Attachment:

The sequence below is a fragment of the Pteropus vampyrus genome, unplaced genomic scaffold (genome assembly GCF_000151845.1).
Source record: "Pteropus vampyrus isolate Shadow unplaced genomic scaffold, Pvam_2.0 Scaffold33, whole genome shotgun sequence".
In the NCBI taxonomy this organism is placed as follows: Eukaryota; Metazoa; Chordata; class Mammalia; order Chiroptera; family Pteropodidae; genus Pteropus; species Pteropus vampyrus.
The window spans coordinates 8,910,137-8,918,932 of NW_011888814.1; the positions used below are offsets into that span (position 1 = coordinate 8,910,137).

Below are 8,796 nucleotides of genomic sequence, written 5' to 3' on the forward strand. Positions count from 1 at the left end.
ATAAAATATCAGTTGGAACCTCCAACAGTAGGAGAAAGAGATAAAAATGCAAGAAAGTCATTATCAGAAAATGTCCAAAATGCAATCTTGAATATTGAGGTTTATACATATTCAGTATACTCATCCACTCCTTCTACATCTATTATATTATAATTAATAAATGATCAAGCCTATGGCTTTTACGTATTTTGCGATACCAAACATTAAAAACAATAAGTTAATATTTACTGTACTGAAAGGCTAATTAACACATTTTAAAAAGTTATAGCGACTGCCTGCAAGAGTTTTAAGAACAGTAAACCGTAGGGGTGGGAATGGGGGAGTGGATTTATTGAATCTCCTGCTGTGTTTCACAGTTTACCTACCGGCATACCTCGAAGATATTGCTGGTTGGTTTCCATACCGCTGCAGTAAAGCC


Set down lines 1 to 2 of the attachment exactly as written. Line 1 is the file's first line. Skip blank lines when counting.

The sequence below is a fragment of the Pteropus vampyrus genome, unplaced genomic scaffold (genome assembly GCF_000151845.1).
Source record: "Pteropus vampyrus isolate Shadow unplaced genomic scaffold, Pvam_2.0 Scaffold33, whole genome shotgun sequence".